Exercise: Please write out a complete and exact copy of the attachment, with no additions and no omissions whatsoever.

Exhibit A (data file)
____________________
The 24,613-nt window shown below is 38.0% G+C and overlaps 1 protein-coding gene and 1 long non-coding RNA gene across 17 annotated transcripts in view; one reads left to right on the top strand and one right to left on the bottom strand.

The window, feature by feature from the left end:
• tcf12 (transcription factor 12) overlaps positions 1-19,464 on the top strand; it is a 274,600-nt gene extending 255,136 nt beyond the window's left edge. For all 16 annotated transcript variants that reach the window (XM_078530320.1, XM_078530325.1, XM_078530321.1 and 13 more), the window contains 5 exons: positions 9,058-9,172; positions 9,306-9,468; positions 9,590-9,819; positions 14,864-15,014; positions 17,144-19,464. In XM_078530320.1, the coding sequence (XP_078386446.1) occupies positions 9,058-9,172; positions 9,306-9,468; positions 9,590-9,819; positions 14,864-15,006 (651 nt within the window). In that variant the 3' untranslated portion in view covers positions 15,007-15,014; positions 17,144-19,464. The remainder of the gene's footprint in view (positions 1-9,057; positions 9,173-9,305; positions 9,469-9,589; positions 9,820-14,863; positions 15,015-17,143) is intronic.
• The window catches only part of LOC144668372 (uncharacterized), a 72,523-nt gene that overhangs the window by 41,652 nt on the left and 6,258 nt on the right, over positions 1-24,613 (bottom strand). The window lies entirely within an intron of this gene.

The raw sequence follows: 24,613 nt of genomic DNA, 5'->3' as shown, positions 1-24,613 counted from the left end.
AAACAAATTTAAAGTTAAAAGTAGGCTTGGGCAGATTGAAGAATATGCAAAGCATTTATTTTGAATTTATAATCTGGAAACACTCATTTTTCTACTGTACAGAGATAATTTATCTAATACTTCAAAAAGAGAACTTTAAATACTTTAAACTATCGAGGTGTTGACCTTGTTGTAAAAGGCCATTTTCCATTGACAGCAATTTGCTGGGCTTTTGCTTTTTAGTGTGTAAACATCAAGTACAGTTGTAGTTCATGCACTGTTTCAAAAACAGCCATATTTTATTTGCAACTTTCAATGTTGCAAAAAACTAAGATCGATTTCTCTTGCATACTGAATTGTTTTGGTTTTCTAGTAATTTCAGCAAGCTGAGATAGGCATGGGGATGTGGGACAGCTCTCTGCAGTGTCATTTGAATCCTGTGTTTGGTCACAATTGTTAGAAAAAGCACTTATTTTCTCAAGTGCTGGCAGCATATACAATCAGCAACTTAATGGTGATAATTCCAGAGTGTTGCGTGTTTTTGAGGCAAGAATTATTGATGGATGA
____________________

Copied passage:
The 24,613-nt window shown below is 38.0% G+C and overlaps 1 protein-coding gene and 1 long non-coding RNA gene across 17 annotated transcripts in view; one reads left to right on the top strand and one right to left on the bottom strand.

The window, feature by feature from the left end:
• tcf12 (transcription factor 12) overlaps positions 1-19,464 on the top strand; it is a 274,600-nt gene extending 255,136 nt beyond the window's left edge. For all 16 annotated transcript variants that reach the window (XM_078530320.1, XM_078530325.1, XM_078530321.1 and 13 more), the window contains 5 exons: positions 9,058-9,172; positions 9,306-9,468; positions 9,590-9,819; positions 14,864-15,014; positions 17,144-19,464. In XM_078530320.1, the coding sequence (XP_078386446.1) occupies positions 9,058-9,172; positions 9,306-9,468; positions 9,590-9,819; positions 14,864-15,006 (651 nt within the window). In that variant the 3' untranslated portion in view covers positions 15,007-15,014; positions 17,144-19,464. The remainder of the gene's footprint in view (positions 1-9,057; positions 9,173-9,305; positions 9,469-9,589; positions 9,820-14,863; positions 15,015-17,143) is intronic.
• The window catches only part of LOC144668372 (uncharacterized), a 72,523-nt gene that overhangs the window by 41,652 nt on the left and 6,258 nt on the right, over positions 1-24,613 (bottom strand). The window lies entirely within an intron of this gene.

The raw sequence follows: 24,613 nt of genomic DNA, 5'->3' as shown, positions 1-24,613 counted from the left end.
AAACAAATTTAAAGTTAAAAGTAGGCTTGGGCAGATTGAAGAATATGCAAAGCATTTATTTTGAATTTATAATCTGGAAACACTCATTTTTCTACTGTACAGAGATAATTTATCTAATACTTCAAAAAGAGAACTTTAAATACTTTAAACTATCGAGGTGTTGACCTTGTTGTAAAAGGCCATTTTCCATTGACAGCAATTTGCTGGGCTTTTGCTTTTTAGTGTGTAAACATCAAGTACAGTTGTAGTTCATGCACTGTTTCAAAAACAGCCATATTTTATTTGCAACTTTCAATGTTGCAAAAAACTAAGATCGATTTCTCTTGCATACTGAATTGTTTTGGTTTTCTAGTAATTTCAGCAAGCTGAGATAGGCATGGGGATGTGGGACAGCTCTCTGCAGTGTCATTTGAATCCTGTGTTTGGTCACAATTGTTAGAAAAAGCACTTATTTTCTCAAGTGCTGGCAGCATATACAATCAGCAACTTAATGGTGATAATTCCAGAGTGTTGCGTGTTTTTGAGGCAAGAATTATTGATGGATGA